Paul Hindemith: Trauermusik
Trauermusik was composed on the 21st January 1936 at very short notice in memory of King George V, who had passed away the previous night. The English translation of the title is ‘Funeral Music’, although it is always known by its German name. On the 19th January 1936 Hindemith travelled to London intending to premiere his new viola concerto Der Schwanendreher with the BBC Symphony Orchestra on the 22nd January. This was to be the UK premiere of the work.
This did not go to plan, however. On the 20th January King George V died, therefore the concert was cancelled. However, BBC Music Producer Edward Clark and conductor Adrian Boult still wanted Hindemith to be involved in the music that was going to be broadcast instead of the original concert. After much deliberation it was decided that Hindemith should compose a new work. The BBC gave him a quiet office for six hours as Hindemith composed Trauermusik.
Composed for viola and string orchestra, Trauermusik was performed in a live broadcast from a BBC radio studio with Adrian Boult conducting and Hindemith as the soloist. The work consists of four short movements, with the fourth being the real heart and soul of the piece.
Movement I – Langsam
The lamenting first movement shows Hindemith’s flair for sonorous string writing. The orchestral opening sets the scene for the solemn viola soloist who plays dotted quaver based theme. Hindemith’s writing for the viola is dynamic and heart-wrenching at times, and this is also reflected in his rich string writing.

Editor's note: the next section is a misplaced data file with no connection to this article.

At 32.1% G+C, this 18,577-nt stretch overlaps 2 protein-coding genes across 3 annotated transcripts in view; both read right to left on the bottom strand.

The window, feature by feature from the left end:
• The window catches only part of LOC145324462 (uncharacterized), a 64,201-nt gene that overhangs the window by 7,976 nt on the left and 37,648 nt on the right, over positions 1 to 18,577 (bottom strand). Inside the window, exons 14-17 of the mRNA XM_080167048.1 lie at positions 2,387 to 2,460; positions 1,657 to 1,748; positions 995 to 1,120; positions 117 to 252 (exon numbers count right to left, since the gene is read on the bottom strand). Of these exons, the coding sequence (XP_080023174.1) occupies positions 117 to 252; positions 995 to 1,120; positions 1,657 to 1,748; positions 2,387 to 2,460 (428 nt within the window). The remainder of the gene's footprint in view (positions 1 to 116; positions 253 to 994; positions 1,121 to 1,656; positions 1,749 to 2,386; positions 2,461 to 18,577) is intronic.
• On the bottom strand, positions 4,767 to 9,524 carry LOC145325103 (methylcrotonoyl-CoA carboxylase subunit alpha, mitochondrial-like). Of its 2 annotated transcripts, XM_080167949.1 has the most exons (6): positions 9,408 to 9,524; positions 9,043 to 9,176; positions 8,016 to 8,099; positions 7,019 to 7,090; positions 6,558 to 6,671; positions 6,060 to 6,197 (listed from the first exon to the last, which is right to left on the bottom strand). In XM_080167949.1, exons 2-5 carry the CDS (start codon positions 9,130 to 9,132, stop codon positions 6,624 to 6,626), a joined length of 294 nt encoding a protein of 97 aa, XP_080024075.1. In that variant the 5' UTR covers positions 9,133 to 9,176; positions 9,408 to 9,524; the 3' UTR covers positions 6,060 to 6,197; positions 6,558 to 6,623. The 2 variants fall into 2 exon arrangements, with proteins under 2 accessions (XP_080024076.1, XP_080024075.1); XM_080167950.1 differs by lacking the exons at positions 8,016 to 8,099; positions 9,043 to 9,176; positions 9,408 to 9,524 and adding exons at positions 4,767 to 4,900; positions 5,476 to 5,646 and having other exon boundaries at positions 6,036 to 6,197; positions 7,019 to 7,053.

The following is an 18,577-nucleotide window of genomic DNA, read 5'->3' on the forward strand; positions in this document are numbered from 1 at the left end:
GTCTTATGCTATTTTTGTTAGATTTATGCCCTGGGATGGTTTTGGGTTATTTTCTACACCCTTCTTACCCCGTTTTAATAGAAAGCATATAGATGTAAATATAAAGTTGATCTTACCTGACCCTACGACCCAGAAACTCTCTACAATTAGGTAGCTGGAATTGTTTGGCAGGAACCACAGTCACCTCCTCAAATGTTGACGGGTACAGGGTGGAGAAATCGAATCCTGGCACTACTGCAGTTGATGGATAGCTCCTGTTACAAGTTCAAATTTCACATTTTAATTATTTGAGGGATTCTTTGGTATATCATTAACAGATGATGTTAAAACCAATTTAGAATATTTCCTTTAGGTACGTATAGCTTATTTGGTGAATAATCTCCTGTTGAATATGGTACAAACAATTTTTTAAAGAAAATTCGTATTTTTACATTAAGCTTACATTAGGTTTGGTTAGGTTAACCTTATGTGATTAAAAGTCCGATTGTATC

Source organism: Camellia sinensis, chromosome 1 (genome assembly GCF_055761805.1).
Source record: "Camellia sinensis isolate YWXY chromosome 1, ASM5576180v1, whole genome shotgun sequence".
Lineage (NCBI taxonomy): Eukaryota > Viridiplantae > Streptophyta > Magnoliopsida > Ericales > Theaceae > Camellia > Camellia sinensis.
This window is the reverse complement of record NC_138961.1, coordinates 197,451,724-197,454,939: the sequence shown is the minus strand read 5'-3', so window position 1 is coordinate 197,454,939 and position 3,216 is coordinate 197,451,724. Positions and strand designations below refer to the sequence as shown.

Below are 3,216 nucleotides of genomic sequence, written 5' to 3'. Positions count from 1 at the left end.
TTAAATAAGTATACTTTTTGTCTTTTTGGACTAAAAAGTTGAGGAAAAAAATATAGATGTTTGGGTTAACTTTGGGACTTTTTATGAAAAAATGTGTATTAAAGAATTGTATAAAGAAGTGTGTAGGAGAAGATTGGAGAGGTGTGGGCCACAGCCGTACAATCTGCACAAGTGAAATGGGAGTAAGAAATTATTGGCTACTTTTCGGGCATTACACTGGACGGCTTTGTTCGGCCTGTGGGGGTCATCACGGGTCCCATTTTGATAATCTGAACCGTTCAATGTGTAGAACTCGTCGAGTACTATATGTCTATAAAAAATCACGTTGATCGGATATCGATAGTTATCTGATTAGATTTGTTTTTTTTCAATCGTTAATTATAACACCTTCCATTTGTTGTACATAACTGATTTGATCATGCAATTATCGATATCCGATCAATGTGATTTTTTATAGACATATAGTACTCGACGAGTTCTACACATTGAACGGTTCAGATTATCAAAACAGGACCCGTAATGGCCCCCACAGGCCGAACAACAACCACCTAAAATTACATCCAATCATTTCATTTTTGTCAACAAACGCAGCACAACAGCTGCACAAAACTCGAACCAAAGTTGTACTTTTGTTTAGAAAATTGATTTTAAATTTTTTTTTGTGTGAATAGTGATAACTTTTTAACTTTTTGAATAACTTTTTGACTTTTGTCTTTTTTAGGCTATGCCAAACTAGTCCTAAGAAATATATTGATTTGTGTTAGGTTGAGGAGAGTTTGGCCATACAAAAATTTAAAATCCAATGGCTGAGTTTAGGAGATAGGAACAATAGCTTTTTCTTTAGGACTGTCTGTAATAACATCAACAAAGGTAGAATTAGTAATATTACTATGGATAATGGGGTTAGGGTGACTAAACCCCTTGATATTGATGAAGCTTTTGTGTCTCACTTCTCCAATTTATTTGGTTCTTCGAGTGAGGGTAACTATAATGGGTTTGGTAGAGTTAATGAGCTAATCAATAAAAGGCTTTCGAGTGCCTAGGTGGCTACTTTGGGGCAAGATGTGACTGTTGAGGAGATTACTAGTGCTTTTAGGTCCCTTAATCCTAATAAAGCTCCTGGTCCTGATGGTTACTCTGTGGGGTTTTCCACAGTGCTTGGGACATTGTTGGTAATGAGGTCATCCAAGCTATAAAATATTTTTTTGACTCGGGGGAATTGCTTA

Movement II – Ruhig bewegt
Shifting into a 12/8 beat, the second movement moves the themes along in a very short space of time. The flowing movement from the accompaniment supports the movement of the soloist to the point where the lines are in a call and response dialogue.
Movement III – Lebhaft
The fastest, but also the shortest of all the movements, the third movement keeps the 12/8 time signature, but the tempo has increased. There is an increased amount of viola interludes in this movement, with the soloist laying the foundations of this movement.
Movement IV – Choral “Für deinen Thron tret ich hiermit”
Quoting the chorale “Für deinen Thron tret ich hiermit” (“Here I Stand Before Thy Throne”) was also known to the British as “All People that on Earth Do Dwell”. Hindemith commented on this choice saying that is was “very suitable for kings”. As the soloist plays their last interlude, the accompanying parts slowly die away to a peaceful end.
Throughout Trauermusik, Hindemith echoes previous works such as Schwanendreher and Mathis der Maler. After composed the new work Hindemith was no apologetic about his use of previous material: “At that speed I couldn’t set out on a voyage of discovery!”. He knew that few composers could have done as well as he did under those kinds of pressures.
Ⓒ Alex Burns
You might also enjoy… Rebecca Clarke: Sonata for Viola & Piano
*This blog is part of the ‘German-Speaking Musical Greats Project’ 2019-20